We're also quite partial to:
- a good salmon quiche - paired with a Sancerre, Bordeaux Blanc, Rose, or Chardonnay;
- Mediterranean stuffed chicken roll with a great, fresh salad - paired with a CA Chardonnay, Pinot Noir, Chianti, or Rose;
- caramelized onion & goat cheese tart paired with a Riesling or Sparkling wine.
We could continue, but this is a short-list of some of our favorite picnic foods to get us in the summer mood!
decanting and aeration
First, let's understand the purpose of decanting - in a nutshell, decanting removes sediment from the wine, and has the added benefit of allowing a wine to breathe. It's that simple. The tricky part is knowing which wines should be decanted and for how long. We'll also touch on the topic of aeration... hopefully you'll find this information helpful.
Sediment is the gritty matter often found in older red wines and is made up of color and other organic particles that precipitate out of the wine over time. It's not harmful, but can be mildly annoying if you get chunks while sipping a fine wine! Generally, big, tannic red wines over 10 years old may benefit from decanting - if they have sediment. If they don't have sediment, decanting is not necessary, but a little aeration might be a good thing - depending on the wine....
To check if a wine has sediment, hold it up to a light and see if there's any crusty material on the inside of the bottle. If you have time, let the bottle stand upright for one-two days so the sediment falls to the bottom. When the time comes to decant, slowly and gently uncork the bottle without too much movement. Pour the wine slowly into a decanter until you begin to see sediment reaching the bottle neck. Stop pouring!
Older wines can be frail, so if you have a tannic wine, decant about one hour before serving. Less tannic wines with sediment can be decanted just before serving. The "breathing" part of decanting will benefit highly tannic wines, but destroy the delicacy of the less tannic wines, so be careful!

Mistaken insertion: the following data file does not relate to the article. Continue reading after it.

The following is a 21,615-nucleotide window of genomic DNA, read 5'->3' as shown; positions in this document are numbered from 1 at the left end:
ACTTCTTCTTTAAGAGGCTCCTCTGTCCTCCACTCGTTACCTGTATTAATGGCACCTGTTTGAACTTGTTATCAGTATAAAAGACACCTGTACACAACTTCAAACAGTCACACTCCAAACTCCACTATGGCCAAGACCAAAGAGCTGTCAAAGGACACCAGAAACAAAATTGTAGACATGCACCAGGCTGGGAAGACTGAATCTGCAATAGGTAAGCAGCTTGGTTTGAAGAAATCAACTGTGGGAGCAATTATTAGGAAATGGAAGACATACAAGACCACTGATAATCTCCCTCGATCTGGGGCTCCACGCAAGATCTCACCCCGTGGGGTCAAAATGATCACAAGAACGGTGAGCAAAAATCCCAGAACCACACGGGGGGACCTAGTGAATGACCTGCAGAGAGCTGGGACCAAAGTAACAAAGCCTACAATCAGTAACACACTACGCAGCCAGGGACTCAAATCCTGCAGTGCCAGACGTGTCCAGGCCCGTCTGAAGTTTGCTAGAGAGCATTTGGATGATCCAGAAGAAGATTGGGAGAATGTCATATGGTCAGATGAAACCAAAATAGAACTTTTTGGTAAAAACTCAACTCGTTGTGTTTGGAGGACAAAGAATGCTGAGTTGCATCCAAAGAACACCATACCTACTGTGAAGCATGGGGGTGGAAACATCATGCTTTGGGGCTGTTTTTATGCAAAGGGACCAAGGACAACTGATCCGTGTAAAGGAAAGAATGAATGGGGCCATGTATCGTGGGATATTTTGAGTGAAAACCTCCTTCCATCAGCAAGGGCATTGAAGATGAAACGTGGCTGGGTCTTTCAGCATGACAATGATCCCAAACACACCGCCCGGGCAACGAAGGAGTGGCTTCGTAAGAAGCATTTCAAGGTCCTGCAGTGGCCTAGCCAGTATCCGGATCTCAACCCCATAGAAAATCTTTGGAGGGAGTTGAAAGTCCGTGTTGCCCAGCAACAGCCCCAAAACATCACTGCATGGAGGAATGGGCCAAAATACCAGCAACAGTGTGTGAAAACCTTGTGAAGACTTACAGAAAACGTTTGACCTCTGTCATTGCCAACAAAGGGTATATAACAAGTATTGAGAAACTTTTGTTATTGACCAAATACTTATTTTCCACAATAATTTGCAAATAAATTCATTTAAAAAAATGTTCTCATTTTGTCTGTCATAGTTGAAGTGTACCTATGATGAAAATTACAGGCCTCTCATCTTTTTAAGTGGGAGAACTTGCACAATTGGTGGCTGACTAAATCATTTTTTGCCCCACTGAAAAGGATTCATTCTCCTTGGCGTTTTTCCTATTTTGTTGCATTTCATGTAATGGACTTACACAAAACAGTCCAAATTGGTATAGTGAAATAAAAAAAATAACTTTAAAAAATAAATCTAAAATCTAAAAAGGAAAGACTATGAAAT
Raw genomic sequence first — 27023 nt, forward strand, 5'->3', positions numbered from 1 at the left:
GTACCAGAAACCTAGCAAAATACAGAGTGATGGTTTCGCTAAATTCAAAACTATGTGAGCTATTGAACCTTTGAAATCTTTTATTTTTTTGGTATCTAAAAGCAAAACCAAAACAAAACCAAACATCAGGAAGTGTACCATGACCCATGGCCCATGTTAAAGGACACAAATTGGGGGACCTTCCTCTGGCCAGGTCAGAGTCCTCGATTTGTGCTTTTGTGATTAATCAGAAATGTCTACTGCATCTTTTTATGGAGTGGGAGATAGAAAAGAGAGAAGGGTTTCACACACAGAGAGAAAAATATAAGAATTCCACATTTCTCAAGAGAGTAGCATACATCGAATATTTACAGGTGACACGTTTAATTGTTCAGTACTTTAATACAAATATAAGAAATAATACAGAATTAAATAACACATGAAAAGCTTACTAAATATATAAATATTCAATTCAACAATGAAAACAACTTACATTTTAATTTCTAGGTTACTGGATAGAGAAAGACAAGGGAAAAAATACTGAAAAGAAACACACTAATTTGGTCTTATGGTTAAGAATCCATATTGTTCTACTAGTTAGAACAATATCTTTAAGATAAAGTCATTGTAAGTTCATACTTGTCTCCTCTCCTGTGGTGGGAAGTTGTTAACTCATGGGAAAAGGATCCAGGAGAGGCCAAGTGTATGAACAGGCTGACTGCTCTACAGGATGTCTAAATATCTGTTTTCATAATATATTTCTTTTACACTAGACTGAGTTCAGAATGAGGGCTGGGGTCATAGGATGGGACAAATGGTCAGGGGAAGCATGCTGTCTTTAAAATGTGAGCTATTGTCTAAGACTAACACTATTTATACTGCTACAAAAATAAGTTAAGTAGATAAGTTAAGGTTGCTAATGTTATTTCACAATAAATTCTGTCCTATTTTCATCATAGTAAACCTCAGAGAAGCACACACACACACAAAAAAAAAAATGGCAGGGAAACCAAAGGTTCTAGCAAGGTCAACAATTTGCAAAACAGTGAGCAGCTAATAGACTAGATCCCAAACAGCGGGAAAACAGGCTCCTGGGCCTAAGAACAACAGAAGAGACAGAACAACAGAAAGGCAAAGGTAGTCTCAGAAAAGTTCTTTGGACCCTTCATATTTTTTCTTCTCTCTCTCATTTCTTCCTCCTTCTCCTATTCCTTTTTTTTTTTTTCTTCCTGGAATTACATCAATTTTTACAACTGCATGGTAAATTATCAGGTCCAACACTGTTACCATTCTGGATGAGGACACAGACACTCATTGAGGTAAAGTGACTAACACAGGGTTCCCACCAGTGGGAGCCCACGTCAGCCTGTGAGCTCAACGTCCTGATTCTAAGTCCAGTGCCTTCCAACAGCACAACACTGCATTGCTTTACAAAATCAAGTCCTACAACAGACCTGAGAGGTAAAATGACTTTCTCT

Aeration, or breathing, softens wine and can help it to open up. There are lots of gadgets available that will aerate wine and they will do the job, but if you want to keep it simple, all you need to do is pour the wine gently into a decanter so it mixes with oxygen. You can leave the wine in the decanter for show, or pour it back into the bottle.
Many young, tannic wines like Cabernet, Nebbiolo, and Merlot will open up with aeration, taking away some of the rough edges. Aerate most big, young wines for about an hour. If in doubt about the aeration time, see if you can find information online about your particular wine.
Some white wines also benefit from aeration, but with more subtle effects. Avoid aerating old, delicate red wines - it will probably blunt the flavors and disappoint your palate.
wine quizJust for fun, try your wine knowledge out with this short quiz with a focus on the art of farming grapes - viticulture. Click here for the answers and to see previous quizes!
1. Name the root louse pest that can destroy and kill grape vines.
2. Name a country that has never been affected by the root louse in question 1.
3 What does "hangtime" refer to?
4. What is veraision?
5. What is Brix a measure in grapes?